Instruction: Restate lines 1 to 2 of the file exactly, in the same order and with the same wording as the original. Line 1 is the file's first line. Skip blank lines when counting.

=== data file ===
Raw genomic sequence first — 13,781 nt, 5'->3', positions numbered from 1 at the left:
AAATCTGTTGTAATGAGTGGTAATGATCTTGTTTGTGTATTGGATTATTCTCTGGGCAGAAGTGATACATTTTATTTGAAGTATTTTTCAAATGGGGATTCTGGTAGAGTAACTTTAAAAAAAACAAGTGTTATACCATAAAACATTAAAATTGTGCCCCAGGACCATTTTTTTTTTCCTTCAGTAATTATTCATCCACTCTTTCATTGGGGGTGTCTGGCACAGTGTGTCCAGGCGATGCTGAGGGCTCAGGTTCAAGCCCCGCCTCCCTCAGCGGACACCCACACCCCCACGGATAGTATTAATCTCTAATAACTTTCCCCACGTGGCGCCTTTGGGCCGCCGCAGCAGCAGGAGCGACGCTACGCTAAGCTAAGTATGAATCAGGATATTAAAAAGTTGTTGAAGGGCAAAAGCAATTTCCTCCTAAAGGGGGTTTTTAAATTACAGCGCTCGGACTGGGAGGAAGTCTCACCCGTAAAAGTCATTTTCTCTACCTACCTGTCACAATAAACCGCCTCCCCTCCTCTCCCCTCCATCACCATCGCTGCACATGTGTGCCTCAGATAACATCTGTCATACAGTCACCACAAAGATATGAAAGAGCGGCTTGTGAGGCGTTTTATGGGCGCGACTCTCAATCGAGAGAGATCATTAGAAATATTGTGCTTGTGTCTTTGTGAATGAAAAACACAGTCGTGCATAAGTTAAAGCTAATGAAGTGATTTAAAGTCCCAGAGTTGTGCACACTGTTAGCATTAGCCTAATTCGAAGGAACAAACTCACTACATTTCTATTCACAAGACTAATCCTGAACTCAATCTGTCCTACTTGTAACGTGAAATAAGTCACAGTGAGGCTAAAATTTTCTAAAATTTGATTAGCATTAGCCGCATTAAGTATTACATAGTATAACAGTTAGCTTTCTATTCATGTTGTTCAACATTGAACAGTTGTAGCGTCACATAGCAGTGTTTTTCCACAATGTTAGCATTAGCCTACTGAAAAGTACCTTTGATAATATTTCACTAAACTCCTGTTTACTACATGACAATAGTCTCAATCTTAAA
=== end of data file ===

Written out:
Raw genomic sequence first — 13,781 nt, 5'->3', positions numbered from 1 at the left:
AAATCTGTTGTAATGAGTGGTAATGATCTTGTTTGTGTATTGGATTATTCTCTGGGCAGAAGTGATACATTTTATTTGAAGTATTTTTCAAATGGGGATTCTGGTAGAGTAACTTTAAAAAAAACAAGTGTTATACCATAAAACATTAAAATTGTGCCCCAGGACCATTTTTTTTTTCCTTCAGTAATTATTCATCCACTCTTTCATTGGGGGTGTCTGGCACAGTGTGTCCAGGCGATGCTGAGGGCTCAGGTTCAAGCCCCGCCTCCCTCAGCGGACACCCACACCCCCACGGATAGTATTAATCTCTAATAACTTTCCCCACGTGGCGCCTTTGGGCCGCCGCAGCAGCAGGAGCGACGCTACGCTAAGCTAAGTATGAATCAGGATATTAAAAAGTTGTTGAAGGGCAAAAGCAATTTCCTCCTAAAGGGGGTTTTTAAATTACAGCGCTCGGACTGGGAGGAAGTCTCACCCGTAAAAGTCATTTTCTCTACCTACCTGTCACAATAAACCGCCTCCCCTCCTCTCCCCTCCATCACCATCGCTGCACATGTGTGCCTCAGATAACATCTGTCATACAGTCACCACAAAGATATGAAAGAGCGGCTTGTGAGGCGTTTTATGGGCGCGACTCTCAATCGAGAGAGATCATTAGAAATATTGTGCTTGTGTCTTTGTGAATGAAAAACACAGTCGTGCATAAGTTAAAGCTAATGAAGTGATTTAAAGTCCCAGAGTTGTGCACACTGTTAGCATTAGCCTAATTCGAAGGAACAAACTCACTACATTTCTATTCACAAGACTAATCCTGAACTCAATCTGTCCTACTTGTAACGTGAAATAAGTCACAGTGAGGCTAAAATTTTCTAAAATTTGATTAGCATTAGCCGCATTAAGTATTACATAGTATAACAGTTAGCTTTCTATTCATGTTGTTCAACATTGAACAGTTGTAGCGTCACATAGCAGTGTTTTTCCACAATGTTAGCATTAGCCTACTGAAAAGTACCTTTGATAATATTTCACTAAACTCCTGTTTACTACATGACAATAGTCTCAATCTTAAA